Later I discovered she was the owner of the Moon + Stone Healing which immediately drew my interest. We again crossed paths at the MUM expo a few weeks later in passing. I began finding out all kinds of wonderful things about Angie. I began attending classes that sparked my intrigue at Alta View Wellness Center and eventually I was added to her friends list on Facebook. I didn’t find out about Lucia until October 15th 2014 when Angie posted a photo of her altar for Dia de Los Muertos. Which by the way I had not really seen a Day of the Dead altar prior to this.
The day of the dead intrigues me and I love the concept. I’ve always loved the skulls and beautiful decorations but after Lucia’s mama posted the photo I immediately started researching the history. I love this particular sites explanation. I then contacted Angie directly in December as Lucias birthday December 22nd approached. She led me to her blog Still Life with Circles where I read about Lucia. Immediately immersed with Lucia and her story. I grieved right along with Angie. And then I knew Lucia was to be after Kole. I chose to draw this photo of Lucia and the clay meditation mama that Angie made because this mama was not only leaving behind her baby but the clay statue she made with all her good intentions and hopes for her daughters precious life. She is complete and beautiful.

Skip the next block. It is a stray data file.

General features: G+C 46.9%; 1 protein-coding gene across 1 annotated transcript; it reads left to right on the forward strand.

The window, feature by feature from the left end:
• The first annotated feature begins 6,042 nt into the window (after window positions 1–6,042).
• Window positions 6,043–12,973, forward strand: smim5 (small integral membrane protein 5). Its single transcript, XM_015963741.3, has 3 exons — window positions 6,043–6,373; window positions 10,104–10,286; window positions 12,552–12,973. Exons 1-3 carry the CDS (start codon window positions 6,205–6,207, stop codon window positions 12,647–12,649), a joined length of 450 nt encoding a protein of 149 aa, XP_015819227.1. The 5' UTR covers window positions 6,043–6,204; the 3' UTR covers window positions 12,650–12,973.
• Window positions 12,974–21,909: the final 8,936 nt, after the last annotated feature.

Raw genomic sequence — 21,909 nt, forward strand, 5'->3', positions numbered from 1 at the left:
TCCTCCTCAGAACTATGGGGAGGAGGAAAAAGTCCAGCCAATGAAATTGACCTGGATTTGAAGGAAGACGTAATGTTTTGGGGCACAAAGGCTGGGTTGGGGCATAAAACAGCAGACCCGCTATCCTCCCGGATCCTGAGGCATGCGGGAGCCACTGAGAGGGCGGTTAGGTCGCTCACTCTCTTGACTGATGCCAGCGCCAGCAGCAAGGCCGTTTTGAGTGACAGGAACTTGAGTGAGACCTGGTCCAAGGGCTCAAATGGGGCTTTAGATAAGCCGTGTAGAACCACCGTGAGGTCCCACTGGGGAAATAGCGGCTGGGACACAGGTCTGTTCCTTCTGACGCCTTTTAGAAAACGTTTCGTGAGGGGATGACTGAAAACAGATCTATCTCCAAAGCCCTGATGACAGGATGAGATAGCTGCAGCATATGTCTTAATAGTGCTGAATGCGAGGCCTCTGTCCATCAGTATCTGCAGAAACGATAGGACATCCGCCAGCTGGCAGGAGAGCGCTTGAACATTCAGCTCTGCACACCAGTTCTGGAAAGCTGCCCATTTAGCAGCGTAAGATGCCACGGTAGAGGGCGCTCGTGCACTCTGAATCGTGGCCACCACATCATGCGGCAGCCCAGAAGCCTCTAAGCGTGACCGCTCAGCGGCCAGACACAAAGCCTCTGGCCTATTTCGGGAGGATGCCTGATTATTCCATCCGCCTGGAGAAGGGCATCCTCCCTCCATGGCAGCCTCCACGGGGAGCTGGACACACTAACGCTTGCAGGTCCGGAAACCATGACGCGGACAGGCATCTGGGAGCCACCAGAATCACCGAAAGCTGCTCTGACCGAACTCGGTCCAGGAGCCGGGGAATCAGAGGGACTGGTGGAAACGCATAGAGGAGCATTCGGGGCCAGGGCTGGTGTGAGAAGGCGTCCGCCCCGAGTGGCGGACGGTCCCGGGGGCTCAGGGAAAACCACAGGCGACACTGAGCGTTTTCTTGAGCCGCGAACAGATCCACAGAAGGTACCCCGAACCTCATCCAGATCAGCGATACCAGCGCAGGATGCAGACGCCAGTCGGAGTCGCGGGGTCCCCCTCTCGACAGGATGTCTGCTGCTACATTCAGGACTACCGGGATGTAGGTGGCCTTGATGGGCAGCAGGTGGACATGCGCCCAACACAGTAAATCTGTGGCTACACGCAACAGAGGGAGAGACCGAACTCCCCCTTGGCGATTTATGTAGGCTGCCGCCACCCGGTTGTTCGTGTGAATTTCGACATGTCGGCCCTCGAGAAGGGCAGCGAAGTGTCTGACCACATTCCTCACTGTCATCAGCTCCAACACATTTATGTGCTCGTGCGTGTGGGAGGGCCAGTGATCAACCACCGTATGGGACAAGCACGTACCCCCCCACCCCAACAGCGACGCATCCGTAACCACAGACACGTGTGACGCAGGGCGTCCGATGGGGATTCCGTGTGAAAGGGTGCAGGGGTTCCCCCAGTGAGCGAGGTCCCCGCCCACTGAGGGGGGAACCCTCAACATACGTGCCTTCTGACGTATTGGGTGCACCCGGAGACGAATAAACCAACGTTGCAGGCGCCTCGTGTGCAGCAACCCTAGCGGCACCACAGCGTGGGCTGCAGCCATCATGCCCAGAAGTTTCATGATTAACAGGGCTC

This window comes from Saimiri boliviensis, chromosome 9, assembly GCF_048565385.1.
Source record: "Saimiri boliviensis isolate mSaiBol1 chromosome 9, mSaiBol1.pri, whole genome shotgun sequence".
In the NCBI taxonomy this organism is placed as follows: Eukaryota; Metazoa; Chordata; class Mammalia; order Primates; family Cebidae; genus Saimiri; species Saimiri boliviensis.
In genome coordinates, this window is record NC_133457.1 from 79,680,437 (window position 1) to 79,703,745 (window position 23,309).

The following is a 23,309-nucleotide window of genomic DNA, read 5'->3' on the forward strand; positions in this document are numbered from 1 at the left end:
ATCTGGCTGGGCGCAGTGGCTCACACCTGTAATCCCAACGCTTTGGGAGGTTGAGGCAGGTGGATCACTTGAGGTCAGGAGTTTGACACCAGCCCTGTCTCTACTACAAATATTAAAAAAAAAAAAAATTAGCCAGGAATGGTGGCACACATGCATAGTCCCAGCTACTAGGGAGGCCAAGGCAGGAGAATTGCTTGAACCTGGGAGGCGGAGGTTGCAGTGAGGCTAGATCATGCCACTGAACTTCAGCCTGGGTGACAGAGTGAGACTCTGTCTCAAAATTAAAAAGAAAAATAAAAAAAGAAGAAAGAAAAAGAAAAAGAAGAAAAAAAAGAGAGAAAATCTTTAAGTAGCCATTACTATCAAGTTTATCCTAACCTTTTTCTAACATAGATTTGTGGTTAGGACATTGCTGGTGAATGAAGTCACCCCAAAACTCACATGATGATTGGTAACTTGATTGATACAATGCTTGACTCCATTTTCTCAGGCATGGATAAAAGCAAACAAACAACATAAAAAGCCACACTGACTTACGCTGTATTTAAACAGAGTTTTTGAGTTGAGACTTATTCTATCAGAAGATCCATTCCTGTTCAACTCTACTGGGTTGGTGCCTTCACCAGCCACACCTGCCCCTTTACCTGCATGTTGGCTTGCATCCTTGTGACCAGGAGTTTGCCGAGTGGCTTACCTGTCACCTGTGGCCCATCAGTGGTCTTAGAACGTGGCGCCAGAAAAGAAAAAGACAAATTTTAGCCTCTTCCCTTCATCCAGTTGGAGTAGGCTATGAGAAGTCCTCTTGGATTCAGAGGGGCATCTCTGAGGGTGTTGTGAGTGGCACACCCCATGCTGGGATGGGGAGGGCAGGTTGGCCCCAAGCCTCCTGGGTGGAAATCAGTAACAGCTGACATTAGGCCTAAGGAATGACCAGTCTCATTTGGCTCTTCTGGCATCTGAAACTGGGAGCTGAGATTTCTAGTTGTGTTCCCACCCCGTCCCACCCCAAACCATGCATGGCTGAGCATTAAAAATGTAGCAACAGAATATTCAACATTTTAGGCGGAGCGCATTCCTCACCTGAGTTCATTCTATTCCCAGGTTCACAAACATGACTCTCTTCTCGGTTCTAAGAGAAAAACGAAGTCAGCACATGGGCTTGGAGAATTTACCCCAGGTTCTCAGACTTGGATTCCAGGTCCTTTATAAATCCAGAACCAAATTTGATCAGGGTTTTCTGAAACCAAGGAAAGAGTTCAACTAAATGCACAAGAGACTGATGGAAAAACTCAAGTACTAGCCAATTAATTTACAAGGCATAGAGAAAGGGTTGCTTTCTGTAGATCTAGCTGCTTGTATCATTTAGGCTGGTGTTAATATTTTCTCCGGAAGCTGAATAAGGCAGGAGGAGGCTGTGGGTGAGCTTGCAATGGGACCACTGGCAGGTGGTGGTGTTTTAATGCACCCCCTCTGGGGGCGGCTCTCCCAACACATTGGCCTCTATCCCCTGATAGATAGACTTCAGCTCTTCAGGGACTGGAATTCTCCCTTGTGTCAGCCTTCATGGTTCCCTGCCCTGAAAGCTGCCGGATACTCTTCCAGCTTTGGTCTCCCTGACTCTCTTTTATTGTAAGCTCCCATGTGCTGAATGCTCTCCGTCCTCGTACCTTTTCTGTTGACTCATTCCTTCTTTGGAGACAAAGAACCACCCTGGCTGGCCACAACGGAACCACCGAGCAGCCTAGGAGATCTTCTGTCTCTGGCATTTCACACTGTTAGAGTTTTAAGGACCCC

In Angie’s words:”Over six years ago, my daughter Lucia Paz, named after Light and Peace, died inside of me. Thirty-eight weeks pregnant, labor started, then stopped, and started again. Her movements slowed, and I prepared for her. I rubbed oil into my belly, and sang her songs about the Earth. I frantically cleaned, and hung a hammock from the beams in our home, to ease labor. I wrapped it around my body, and eased the pressure in my back. I don’t think I ever felt more beautiful than when I was pregnant with my second daughter.I have pictures of those days before she died. My husband making a huge big pot of French Onion soup, smiling at the camera, readying for his second daughter. My twenty-month old daughter Beatrice with my husband’s stethoscope trying to find a heartbeat that already stopped, us oblivious. Me, belly out, tired and ready to be a mama again. After two days of stilted labor, she felt limp in my belly. I would lift her in my tummy, rearrange her, and she wouldn’t respond. When I noticed that, we went into the hospital. They told us she died and made me stare that at the hauntingly motionless ultrasound picture. “We are sorry. She passed away.” The doctor said. No heartbeat. No kicks. No daughter at Christmas.